The Acid Rain Program (ARP) cut sulfur dioxide (SO2) emissions from power plants in the United States, with considerable benefits. We show this also reduced ambient sulfate levels, which lowered agriculture productivity through decreased soil sulfur. Using plant-level SO2 emissions and an atmospheric transport model, we estimate the relationship between airborne sulfate levels and yields for corn and soybeans. We estimate crop revenue losses for these two crops at around $1–$1.5 billion per year, with accompanying decreases in land value. Back-of-the-envelope calculations of the costs to replace lost sulfur suggest producer responses were limited and suboptimal.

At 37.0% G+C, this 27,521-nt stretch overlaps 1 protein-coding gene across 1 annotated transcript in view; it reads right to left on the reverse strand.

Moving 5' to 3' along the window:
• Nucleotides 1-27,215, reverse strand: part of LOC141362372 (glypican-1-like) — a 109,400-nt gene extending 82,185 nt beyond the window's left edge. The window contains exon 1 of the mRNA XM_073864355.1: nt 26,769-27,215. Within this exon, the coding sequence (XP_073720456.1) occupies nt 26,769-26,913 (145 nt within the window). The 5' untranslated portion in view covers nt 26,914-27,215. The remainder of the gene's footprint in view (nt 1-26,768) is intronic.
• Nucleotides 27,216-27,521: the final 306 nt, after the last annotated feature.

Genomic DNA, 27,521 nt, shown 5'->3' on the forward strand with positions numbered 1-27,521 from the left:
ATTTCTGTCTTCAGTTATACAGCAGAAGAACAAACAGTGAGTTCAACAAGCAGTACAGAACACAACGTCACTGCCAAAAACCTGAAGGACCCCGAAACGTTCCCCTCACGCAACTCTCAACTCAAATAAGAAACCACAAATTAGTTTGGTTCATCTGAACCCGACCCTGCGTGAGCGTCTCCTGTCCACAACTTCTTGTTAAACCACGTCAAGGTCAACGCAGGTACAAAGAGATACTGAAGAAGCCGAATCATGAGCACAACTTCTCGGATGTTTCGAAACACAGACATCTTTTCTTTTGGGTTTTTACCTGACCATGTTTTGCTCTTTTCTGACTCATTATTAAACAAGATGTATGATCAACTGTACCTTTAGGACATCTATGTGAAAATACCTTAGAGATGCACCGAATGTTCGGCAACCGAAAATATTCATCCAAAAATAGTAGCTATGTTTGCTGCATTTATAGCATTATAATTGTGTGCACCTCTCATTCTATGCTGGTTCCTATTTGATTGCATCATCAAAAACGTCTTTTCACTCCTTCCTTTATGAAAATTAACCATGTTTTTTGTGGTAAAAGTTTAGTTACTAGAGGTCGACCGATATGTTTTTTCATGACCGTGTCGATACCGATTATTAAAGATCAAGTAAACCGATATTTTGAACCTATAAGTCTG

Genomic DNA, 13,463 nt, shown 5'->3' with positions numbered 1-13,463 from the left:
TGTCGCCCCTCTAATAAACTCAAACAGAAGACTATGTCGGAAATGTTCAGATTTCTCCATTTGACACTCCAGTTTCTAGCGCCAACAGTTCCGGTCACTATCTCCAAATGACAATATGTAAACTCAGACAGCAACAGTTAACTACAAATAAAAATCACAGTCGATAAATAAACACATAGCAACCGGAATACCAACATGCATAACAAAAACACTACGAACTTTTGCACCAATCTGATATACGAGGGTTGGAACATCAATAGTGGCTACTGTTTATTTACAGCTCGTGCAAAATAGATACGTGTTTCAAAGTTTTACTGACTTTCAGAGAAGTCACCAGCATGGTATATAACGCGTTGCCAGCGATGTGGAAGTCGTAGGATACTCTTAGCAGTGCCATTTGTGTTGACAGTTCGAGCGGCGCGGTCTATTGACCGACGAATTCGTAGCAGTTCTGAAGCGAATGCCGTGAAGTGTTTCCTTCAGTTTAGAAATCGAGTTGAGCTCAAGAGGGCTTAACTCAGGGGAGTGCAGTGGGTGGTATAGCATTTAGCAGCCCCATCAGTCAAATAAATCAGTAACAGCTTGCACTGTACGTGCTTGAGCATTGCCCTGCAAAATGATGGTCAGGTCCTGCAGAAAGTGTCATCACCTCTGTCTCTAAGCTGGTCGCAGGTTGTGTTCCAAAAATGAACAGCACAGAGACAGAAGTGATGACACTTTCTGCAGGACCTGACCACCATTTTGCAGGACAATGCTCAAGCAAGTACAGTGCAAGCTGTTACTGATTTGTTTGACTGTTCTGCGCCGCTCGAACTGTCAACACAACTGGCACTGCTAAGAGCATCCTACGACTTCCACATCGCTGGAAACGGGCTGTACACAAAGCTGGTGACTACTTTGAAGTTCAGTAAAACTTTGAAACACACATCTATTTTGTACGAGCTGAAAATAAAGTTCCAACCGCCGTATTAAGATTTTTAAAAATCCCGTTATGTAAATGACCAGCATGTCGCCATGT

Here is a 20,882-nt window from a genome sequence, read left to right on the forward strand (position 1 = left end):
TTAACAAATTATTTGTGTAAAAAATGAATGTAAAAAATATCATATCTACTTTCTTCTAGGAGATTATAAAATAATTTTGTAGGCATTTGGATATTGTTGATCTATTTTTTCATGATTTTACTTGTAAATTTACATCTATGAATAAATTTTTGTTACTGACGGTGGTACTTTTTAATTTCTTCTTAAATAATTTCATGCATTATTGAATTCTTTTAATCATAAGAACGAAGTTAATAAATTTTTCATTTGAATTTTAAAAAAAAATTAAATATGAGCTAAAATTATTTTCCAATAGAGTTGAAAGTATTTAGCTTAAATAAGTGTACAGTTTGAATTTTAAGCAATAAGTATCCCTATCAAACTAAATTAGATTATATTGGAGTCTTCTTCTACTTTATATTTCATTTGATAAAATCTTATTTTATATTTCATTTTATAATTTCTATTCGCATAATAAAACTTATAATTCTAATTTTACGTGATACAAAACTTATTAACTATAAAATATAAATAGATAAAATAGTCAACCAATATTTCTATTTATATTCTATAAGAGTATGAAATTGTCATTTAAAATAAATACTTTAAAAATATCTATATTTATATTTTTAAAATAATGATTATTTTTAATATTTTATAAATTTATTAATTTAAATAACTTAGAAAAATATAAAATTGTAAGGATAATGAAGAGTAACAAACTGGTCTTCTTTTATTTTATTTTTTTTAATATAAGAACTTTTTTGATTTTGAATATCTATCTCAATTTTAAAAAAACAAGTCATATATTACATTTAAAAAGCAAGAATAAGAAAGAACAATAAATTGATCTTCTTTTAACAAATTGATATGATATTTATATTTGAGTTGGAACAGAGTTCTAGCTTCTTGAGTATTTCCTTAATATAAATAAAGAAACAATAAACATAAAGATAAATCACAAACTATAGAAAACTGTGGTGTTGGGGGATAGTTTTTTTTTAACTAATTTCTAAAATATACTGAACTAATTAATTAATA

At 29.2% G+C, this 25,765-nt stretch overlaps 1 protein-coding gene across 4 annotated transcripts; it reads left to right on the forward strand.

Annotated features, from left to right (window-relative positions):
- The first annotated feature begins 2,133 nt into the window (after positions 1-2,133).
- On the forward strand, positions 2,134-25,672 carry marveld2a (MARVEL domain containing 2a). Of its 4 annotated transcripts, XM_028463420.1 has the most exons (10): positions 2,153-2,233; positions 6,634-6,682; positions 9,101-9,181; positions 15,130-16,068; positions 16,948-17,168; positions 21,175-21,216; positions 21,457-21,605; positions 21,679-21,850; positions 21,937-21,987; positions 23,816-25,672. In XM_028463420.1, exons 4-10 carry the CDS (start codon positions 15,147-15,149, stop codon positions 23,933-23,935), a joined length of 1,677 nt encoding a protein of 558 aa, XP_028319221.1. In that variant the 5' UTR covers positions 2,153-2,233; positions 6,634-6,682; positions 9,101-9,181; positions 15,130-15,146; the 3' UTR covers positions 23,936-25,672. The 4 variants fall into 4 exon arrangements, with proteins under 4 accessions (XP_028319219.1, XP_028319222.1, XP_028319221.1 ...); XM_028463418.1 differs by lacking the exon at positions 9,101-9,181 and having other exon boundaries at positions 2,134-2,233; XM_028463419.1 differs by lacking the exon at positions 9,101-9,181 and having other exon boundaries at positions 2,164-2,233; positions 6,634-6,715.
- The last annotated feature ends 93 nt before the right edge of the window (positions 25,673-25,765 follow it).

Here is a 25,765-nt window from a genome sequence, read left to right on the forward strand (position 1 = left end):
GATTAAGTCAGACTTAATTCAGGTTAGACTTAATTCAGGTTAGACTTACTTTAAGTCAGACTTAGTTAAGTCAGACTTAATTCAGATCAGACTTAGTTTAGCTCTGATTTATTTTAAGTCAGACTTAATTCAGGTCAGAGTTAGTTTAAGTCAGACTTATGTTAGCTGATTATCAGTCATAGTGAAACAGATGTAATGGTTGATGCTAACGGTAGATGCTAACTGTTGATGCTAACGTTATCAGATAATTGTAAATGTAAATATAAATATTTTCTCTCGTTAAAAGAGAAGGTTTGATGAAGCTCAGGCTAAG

Sanders, Nicholas J., and Alan I. Barreca.
"Adaptation to Environmental Change: Agriculture and the Unexpected Incidence of the Acid Rain Program."
American Economic Journal: Economic Policy,
Land Ownership and Tenure; Land Reform; Land Use; Irrigation; Agriculture and Environment
Renewable Resources and Conservation: Land
Air Pollution; Water Pollution; Noise; Hazardous Waste; Solid Waste; Recycling
Environmental Economics: Government Policy